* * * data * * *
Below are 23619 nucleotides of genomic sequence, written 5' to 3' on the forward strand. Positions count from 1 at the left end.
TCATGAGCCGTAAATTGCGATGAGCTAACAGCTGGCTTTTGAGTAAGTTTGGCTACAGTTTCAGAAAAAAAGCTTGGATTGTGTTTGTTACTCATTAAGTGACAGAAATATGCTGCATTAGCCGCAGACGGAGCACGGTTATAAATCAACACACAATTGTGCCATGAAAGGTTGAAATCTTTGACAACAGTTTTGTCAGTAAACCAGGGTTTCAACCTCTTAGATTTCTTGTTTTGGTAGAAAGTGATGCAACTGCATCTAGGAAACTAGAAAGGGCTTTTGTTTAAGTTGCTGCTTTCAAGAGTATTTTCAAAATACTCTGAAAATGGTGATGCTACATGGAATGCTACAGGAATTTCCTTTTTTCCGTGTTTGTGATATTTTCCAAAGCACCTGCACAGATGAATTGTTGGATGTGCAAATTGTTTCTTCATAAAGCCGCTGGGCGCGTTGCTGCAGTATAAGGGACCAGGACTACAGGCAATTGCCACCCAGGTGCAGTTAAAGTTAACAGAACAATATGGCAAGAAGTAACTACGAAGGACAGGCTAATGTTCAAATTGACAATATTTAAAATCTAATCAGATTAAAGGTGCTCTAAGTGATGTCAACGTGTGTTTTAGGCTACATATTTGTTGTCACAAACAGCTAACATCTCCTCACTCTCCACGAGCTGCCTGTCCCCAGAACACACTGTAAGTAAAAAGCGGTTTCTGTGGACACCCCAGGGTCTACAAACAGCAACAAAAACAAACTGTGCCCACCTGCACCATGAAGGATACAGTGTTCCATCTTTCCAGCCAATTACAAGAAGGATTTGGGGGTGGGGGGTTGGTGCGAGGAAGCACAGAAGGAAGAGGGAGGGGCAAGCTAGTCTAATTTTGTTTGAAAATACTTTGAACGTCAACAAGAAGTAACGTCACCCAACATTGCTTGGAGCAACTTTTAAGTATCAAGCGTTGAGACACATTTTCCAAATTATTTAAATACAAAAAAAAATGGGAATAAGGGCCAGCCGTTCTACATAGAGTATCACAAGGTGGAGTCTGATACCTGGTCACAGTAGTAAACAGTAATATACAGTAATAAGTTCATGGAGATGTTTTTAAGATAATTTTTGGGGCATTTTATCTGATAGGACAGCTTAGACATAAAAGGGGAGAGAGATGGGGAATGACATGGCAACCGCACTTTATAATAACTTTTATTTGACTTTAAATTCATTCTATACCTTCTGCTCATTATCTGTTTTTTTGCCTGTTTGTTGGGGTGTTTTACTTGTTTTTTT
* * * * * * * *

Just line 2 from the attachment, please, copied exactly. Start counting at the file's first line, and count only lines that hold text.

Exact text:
TCATGAGCCGTAAATTGCGATGAGCTAACAGCTGGCTTTTGAGTAAGTTTGGCTACAGTTTCAGAAAAAAAGCTTGGATTGTGTTTGTTACTCATTAAGTGACAGAAATATGCTGCATTAGCCGCAGACGGAGCACGGTTATAAATCAACACACAATTGTGCCATGAAAGGTTGAAATCTTTGACAACAGTTTTGTCAGTAAACCAGGGTTTCAACCTCTTAGATTTCTTGTTTTGGTAGAAAGTGATGCAACTGCATCTAGGAAACTAGAAAGGGCTTTTGTTTAAGTTGCTGCTTTCAAGAGTATTTTCAAAATACTCTGAAAATGGTGATGCTACATGGAATGCTACAGGAATTTCCTTTTTTCCGTGTTTGTGATATTTTCCAAAGCACCTGCACAGATGAATTGTTGGATGTGCAAATTGTTTCTTCATAAAGCCGCTGGGCGCGTTGCTGCAGTATAAGGGACCAGGACTACAGGCAATTGCCACCCAGGTGCAGTTAAAGTTAACAGAACAATATGGCAAGAAGTAACTACGAAGGACAGGCTAATGTTCAAATTGACAATATTTAAAATCTAATCAGATTAAAGGTGCTCTAAGTGATGTCAACGTGTGTTTTAGGCTACATATTTGTTGTCACAAACAGCTAACATCTCCTCACTCTCCACGAGCTGCCTGTCCCCAGAACACACTGTAAGTAAAAAGCGGTTTCTGTGGACACCCCAGGGTCTACAAACAGCAACAAAAACAAACTGTGCCCACCTGCACCATGAAGGATACAGTGTTCCATCTTTCCAGCCAATTACAAGAAGGATTTGGGGGTGGGGGGTTGGTGCGAGGAAGCACAGAAGGAAGAGGGAGGGGCAAGCTAGTCTAATTTTGTTTGAAAATACTTTGAACGTCAACAAGAAGTAACGTCACCCAACATTGCTTGGAGCAACTTTTAAGTATCAAGCGTTGAGACACATTTTCCAAATTATTTAAATACAAAAAAAAATGGGAATAAGGGCCAGCCGTTCTACATAGAGTATCACAAGGTGGAGTCTGATACCTGGTCACAGTAGTAAACAGTAATATACAGTAATAAGTTCATGGAGATGTTTTTAAGATAATTTTTGGGGCATTTTATCTGATAGGACAGCTTAGACATAAAAGGGGAGAGAGATGGGGAATGACATGGCAACCGCACTTTATAATAACTTTTATTTGACTTTAAATTCATTCTATACCTTCTGCTCATTATCTGTTTTTTTGCCTGTTTGTTGGGGTGTTTTACTTGTTTTTTT